Breaking the tikol?: code-switching, cassette culture and a Lihirian song form

Gillespie, Kirsty (2011) Breaking the tikol?: code-switching, cassette culture and a Lihirian song form. In: Abels, Birgit, (ed.) Austronesian Soundscapes: Performing arts in Oceania and South-East Asia. University of Amsterdam Press, Amsterdam, pp. 193-204.

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[Extract] In New Ireland Province, Papua New Guinea, there is a group of islands known as Lihir, which can be seen on a clear day with the naked eye from the northeast coast of ‘mainland’ New Ireland. The Lihir island group is made up of four islands: Aniolam (by far the biggest in the group), Malie (consisting of the island of Malie plus two smaller islands, Sinambiet and Mando), Masahet and Mahur, in order from south to north.

Lir, or Lihirian as it is known in English, is classified as an Austronesian language. It is spoken throughout the island group, though there is a dialect difference between the large island of Aniolam, where the majority of the population live, and the three other islands (which are referred to locally under the collective name Ihot, meaning ‘stone place ‘in Lihirian, as the islands are very rocky). There are currently approximately 14,000 speakers of the Lihirian language (Bainton 2008b: 291), however, Lihirian is not the only language spoken in the island group. There has always been an interaction with neighbouring language groups–Lihir has never been an isolated place, being part of a network of exchange. However, the nature of the interactions with other groups of people has altered over the course of the20th century, as Lihir has become increasingly engaged in commercial industries, such as copra plantations and, since 1995, gold mining (see, for example, Bainton 2008a; 2008b). The employment of workers from other parts of Papua New Guinea, and beyond, in these industries, has altered how languages are spoken on Lihir. Consequently, this multiplicity of language usage–and the social experience behind this multiplicity–has had an impact on Lihirian song forms.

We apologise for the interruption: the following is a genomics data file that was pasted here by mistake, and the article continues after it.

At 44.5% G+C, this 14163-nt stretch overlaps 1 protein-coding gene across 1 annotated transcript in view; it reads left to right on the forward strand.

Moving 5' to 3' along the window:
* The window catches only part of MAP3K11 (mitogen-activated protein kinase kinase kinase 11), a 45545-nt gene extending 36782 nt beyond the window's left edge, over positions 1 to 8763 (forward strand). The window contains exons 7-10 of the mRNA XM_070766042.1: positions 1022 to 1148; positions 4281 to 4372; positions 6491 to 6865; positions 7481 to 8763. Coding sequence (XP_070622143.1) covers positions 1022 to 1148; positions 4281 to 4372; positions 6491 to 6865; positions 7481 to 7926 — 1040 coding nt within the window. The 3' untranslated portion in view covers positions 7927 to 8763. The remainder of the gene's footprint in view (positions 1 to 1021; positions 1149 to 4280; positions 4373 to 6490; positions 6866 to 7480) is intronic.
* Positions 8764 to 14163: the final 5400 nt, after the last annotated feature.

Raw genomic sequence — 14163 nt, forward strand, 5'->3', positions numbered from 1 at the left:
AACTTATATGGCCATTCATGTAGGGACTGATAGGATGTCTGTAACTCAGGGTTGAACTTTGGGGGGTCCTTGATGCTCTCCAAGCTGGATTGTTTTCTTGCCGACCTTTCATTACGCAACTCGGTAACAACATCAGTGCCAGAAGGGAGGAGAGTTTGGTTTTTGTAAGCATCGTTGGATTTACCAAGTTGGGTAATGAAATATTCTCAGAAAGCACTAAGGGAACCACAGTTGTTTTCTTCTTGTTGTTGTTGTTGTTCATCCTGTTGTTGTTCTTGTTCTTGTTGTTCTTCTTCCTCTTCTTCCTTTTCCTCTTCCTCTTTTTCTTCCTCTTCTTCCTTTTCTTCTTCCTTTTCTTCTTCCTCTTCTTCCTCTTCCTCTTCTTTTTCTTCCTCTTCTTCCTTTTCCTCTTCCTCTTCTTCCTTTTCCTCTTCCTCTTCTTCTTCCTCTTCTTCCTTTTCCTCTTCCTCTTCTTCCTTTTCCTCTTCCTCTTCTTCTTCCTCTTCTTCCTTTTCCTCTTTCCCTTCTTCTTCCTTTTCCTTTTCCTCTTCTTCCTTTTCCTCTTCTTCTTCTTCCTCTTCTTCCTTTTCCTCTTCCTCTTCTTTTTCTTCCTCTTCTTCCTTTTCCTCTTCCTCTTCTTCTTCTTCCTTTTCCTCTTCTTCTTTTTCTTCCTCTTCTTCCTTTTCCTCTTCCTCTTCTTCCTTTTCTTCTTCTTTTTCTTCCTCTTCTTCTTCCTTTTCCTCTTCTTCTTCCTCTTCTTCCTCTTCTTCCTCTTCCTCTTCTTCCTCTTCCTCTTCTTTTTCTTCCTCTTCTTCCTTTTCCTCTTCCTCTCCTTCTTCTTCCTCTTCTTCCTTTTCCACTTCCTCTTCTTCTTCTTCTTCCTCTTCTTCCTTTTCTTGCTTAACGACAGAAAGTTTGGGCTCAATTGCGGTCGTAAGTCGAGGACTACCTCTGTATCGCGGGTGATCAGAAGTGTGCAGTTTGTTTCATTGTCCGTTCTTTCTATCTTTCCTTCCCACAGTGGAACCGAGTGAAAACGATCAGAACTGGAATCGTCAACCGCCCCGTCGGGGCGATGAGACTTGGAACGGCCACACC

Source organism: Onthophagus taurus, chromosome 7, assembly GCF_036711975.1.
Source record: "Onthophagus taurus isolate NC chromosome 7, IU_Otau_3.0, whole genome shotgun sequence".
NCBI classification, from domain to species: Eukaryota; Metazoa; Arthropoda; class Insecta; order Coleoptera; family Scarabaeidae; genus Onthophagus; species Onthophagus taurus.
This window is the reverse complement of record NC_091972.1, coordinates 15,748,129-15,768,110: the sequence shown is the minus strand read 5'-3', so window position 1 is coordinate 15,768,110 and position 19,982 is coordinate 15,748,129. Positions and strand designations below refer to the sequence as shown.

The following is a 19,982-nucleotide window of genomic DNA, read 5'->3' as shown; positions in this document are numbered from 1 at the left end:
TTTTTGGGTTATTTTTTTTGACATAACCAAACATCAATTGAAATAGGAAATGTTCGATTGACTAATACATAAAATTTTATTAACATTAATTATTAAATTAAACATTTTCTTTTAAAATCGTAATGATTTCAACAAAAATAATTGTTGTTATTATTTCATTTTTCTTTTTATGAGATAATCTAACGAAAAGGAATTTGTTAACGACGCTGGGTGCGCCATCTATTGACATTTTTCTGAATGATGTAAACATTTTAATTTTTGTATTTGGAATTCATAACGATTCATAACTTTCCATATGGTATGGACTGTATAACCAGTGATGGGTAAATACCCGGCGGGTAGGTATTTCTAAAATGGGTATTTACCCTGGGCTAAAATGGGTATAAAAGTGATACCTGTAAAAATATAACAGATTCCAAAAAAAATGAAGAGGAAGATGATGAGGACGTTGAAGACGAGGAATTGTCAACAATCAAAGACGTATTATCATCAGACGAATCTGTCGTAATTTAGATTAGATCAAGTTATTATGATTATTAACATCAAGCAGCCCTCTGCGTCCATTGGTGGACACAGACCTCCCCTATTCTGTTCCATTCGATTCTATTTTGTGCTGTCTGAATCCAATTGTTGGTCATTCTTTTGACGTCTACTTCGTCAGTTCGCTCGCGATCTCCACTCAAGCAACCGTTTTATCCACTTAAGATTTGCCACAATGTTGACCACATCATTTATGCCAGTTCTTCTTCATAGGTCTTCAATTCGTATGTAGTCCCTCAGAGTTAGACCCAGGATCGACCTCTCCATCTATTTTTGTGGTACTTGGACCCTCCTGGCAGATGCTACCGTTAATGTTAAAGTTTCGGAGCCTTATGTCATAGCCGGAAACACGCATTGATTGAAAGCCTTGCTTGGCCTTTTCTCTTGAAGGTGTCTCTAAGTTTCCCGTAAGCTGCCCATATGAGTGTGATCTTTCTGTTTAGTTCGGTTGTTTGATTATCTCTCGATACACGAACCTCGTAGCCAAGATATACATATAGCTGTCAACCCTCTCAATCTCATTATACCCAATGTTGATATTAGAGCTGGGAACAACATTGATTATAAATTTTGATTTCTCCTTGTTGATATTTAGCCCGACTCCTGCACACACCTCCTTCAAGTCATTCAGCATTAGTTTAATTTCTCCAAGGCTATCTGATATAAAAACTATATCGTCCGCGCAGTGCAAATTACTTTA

Item ID: 47854
Item Type: Book Chapter (Research - B1)
ISBN: 978-90-8964-085-7
Date Deposited: 30 Aug 2017 01:40
FoR Codes: 16 STUDIES IN HUMAN SOCIETY > 1601 Anthropology > 160104 Social and Cultural Anthropology @ 60%
19 STUDIES IN CREATIVE ARTS AND WRITING > 1904 Performing Arts and Creative Writing > 190409 Musicology and Ethnomusicology @ 40%
SEO Codes: 95 CULTURAL UNDERSTANDING > 9503 Heritage > 950304 Conserving Intangible Cultural Heritage @ 50%
95 CULTURAL UNDERSTANDING > 9503 Heritage > 950306 Conserving Pacific Peoples Heritage @ 50%
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